Beginning in childhood, Tourette syndrome (TS) is characterized by the progressive development of multiple tics, which are rapid, involuntary, coordinated spasms of small muscle groups. Most TS tics are of the motor variety, in which case the subject may appear characteristically “twitchy.” A number of TS patients have vocal tics, which usually consist of throat-clearing, grunts, single syllables, or other simple vocalizations. A smaller proportion of TS patients suffer from coprolalia, in which they utter various kinds of foul language, typically involving sexual or racial epithets, probably because most of these words contain hard consonants emitted with explosive breath – the vocal equivalent of a motor tic. Not surprisingly, these subjects may get into big trouble if they are heard to be uttering “fuck,” “spic,” or “cunt” in a public place.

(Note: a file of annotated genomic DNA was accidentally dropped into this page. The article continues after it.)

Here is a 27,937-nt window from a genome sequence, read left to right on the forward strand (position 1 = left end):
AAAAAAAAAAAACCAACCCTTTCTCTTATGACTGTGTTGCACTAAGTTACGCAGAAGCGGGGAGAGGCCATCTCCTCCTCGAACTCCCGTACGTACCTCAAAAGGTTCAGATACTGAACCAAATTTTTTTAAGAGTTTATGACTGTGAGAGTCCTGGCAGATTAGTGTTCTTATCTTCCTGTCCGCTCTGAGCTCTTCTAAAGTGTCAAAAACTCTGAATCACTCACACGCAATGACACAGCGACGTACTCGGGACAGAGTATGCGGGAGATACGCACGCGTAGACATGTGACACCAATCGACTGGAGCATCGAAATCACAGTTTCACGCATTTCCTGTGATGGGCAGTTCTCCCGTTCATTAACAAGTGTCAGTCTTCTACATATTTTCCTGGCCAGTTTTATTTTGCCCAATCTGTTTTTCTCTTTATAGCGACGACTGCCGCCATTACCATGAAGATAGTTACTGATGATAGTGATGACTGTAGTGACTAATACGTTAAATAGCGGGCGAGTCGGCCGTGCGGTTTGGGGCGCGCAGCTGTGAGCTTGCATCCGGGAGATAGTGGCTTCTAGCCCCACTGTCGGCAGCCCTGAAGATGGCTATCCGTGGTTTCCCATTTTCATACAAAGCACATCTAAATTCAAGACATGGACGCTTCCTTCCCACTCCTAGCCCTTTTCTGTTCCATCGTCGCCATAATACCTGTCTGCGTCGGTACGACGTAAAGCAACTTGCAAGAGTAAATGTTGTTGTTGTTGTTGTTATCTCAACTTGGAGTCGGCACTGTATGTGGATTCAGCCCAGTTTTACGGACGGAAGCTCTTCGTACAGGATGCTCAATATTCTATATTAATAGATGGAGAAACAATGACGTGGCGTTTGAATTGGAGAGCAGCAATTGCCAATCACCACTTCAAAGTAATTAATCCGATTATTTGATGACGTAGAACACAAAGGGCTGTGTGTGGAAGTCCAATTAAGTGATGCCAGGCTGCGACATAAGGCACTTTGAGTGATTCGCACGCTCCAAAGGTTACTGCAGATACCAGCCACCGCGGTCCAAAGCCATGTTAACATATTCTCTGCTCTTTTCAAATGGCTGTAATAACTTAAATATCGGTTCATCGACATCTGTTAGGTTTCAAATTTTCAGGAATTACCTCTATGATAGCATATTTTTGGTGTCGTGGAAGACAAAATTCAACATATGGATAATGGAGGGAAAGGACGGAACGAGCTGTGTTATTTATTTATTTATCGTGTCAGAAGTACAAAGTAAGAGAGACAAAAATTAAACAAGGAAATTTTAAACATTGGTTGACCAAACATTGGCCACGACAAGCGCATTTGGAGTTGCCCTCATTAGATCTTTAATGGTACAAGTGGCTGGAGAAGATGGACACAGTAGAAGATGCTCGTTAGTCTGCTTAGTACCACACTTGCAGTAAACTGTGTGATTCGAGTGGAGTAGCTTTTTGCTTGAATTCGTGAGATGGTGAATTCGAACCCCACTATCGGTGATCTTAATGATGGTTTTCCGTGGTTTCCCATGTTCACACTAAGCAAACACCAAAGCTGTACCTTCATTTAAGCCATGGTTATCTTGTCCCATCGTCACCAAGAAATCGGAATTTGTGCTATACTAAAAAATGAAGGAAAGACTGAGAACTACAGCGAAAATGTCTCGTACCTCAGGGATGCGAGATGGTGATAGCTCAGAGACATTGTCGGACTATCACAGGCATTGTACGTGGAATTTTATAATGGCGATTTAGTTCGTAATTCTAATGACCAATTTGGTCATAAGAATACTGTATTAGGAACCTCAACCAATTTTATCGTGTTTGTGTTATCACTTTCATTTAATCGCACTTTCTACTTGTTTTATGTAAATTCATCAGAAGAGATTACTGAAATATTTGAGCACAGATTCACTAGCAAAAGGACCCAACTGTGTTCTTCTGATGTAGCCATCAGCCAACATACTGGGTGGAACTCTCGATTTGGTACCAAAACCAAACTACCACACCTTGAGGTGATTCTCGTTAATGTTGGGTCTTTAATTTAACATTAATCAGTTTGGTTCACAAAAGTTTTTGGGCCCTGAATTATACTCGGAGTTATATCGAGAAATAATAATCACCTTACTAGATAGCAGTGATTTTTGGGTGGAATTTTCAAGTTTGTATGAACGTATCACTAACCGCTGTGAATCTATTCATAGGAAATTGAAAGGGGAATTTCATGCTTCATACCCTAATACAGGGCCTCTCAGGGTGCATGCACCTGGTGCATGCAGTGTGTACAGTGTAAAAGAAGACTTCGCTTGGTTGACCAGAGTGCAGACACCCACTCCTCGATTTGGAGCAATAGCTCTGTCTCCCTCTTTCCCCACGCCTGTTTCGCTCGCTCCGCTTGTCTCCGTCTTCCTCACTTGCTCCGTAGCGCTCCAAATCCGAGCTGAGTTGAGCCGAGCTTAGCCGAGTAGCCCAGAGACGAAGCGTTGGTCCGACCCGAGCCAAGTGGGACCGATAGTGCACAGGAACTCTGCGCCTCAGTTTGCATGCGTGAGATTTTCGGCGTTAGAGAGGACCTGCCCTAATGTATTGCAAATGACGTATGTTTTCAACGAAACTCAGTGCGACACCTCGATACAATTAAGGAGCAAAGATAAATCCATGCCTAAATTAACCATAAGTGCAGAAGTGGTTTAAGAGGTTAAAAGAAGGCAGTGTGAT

Of course, people curse each other out for any number of reasons, and most don’t have a brain syndrome. Although an officer needn’t make a formal diagnosis, note if the subject seems to be in control of his utterances, and whether the verbal curses occur in the context of overall twitchy, agitated behavior. Usually, in addition to coprolalia, TS subjects will manifest a number of other vocal and motor tics. If this seems to be the case, and no real harm has been done, escort the subject to a location where his involuntarily obnoxious verbiage is less likely to get him into trouble.

Traumatic brain injury and concussion